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DoD to start H1N1 flu vaccinations

By Jim Garamone

American Forces Press Service

 

WASHINGTON (AFNS) – All military personnel will be vaccinated against the H1N1 flu virus, and the vaccine will be available to all military family members who want it, a Defense Department health affairs official said Sept. 2 here.

The H1N1 vaccination program will begin in early October, said Army Lt. Col. (Dr.) Wayne Hachey, the director of preventive medicine for Defense Department health affairs.

The vaccine, which has been licensed by the Food and Drug Administration, will be mandatory for uniformed personnel, the colonel said.

“What we want to do is target those people who are at highest risk for transmission,” he said.

Health-care workers, deploying troops, those serving on ships and submarines, and new accessions are at the top of the list.

“Any place where we take a lot of people, squash them all together and get them nice and close and put them under stressful conditions will get the vaccine first,” he said.

DoD officials will use the usual seasonal flu vaccine distribution chain for the H1N1 vaccine, Doctor Hachey said, noting that while the mass H1N1 vaccinations are new to the general population, the process for vaccinating against seasonal flu is old hat for DoD.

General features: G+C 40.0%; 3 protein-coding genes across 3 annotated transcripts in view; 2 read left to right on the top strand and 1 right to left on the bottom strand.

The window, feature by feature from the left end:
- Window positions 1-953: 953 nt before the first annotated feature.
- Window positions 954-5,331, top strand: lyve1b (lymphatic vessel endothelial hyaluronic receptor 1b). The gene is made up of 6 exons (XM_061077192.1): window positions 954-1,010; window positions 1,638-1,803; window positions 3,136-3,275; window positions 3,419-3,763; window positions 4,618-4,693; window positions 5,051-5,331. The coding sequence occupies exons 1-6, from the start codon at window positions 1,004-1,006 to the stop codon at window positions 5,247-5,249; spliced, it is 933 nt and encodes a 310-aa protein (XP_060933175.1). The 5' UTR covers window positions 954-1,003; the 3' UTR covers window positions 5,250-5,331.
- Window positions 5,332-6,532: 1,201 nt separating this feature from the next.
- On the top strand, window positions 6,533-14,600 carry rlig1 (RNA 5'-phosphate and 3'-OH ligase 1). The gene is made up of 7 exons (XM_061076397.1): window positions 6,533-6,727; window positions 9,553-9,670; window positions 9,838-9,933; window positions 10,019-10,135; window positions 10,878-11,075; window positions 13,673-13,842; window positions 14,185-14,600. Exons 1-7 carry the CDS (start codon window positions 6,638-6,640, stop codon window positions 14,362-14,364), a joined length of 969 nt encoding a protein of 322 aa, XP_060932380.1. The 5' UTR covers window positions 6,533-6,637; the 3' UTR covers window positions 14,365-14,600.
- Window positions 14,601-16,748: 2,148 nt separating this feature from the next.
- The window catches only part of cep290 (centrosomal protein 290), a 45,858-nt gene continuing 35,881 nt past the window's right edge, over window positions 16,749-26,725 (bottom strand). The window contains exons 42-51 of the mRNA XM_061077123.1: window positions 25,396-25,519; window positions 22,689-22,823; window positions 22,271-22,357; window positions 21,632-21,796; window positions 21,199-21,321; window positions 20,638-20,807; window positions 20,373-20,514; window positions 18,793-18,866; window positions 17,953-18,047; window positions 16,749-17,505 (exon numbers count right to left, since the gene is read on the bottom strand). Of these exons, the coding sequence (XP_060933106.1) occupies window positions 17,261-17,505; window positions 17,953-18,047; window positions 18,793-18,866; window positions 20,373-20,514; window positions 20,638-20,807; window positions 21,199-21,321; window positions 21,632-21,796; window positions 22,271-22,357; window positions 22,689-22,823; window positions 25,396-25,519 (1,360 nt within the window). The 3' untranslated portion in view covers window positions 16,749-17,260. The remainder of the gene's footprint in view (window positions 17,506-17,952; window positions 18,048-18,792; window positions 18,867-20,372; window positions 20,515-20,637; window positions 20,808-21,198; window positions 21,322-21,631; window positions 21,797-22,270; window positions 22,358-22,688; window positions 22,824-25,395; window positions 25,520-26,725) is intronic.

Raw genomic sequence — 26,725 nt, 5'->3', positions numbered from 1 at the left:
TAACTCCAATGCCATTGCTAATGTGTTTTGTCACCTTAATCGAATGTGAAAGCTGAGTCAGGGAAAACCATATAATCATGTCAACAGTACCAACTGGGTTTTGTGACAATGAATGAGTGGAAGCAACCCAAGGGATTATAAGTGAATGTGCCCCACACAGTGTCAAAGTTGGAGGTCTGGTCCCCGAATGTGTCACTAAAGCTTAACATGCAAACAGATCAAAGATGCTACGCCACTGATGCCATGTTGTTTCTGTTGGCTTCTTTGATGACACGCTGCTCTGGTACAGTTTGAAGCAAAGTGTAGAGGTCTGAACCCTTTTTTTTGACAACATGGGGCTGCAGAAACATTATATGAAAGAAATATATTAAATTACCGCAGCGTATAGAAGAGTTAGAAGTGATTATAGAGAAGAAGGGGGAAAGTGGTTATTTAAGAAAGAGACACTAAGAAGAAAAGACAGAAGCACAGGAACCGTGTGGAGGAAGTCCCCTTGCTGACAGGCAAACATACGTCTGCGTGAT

“We’ve been doing this for decades,” the colonel said. “The system is tried and true.”

DoD initially will receive 1 million doses of the H1N1 vaccine, and another 1.7 million doses later in October.

Officials don’t know yet whether people will need one dose or two, Doctor Hachey said.

“The assumption right now is that people will need two doses, 21 days apart,” he said. “That may change.”

FDA officials are still studying H1N1 and the vaccine, and the results should be known by the end of the month.

Seasonal flu vaccine already is available, and DoD officials will begin giving those shots shortly, Doctor Hachey said.

“That has been our message to immunizers: to try and get as many people as they can immunized against the seasonal flu early,” he said.

Guidelines for giving priority to family members will follow those for the general population, Doctor Hachey said. The Department of Health and Human Services is buying millions of doses of the vaccine.

“Installations are going to register with each state as an immunizer,” Doctor Hachey said. “They will tell how many people they care for. This includes dependents, retirees and so on.”

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